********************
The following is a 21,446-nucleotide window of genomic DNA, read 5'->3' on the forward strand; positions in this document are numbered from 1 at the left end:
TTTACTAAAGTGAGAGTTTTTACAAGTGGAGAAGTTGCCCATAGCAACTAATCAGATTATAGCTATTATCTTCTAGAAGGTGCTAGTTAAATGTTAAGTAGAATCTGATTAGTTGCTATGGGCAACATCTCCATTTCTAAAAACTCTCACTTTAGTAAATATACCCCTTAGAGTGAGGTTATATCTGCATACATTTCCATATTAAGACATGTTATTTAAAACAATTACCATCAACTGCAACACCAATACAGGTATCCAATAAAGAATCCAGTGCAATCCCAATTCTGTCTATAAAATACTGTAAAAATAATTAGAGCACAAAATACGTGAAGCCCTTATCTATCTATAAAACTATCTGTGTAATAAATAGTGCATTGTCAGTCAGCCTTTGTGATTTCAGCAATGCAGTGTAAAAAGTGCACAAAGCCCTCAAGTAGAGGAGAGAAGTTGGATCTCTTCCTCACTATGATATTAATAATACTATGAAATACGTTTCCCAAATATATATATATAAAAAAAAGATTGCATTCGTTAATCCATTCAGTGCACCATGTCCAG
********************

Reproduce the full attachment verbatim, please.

The following is a 21,446-nucleotide window of genomic DNA, read 5'->3' on the forward strand; positions in this document are numbered from 1 at the left end:
TTTACTAAAGTGAGAGTTTTTACAAGTGGAGAAGTTGCCCATAGCAACTAATCAGATTATAGCTATTATCTTCTAGAAGGTGCTAGTTAAATGTTAAGTAGAATCTGATTAGTTGCTATGGGCAACATCTCCATTTCTAAAAACTCTCACTTTAGTAAATATACCCCTTAGAGTGAGGTTATATCTGCATACATTTCCATATTAAGACATGTTATTTAAAACAATTACCATCAACTGCAACACCAATACAGGTATCCAATAAAGAATCCAGTGCAATCCCAATTCTGTCTATAAAATACTGTAAAAATAATTAGAGCACAAAATACGTGAAGCCCTTATCTATCTATAAAACTATCTGTGTAATAAATAGTGCATTGTCAGTCAGCCTTTGTGATTTCAGCAATGCAGTGTAAAAAGTGCACAAAGCCCTCAAGTAGAGGAGAGAAGTTGGATCTCTTCCTCACTATGATATTAATAATACTATGAAATACGTTTCCCAAATATATATATATAAAAAAAAGATTGCATTCGTTAATCCATTCAGTGCACCATGTCCAG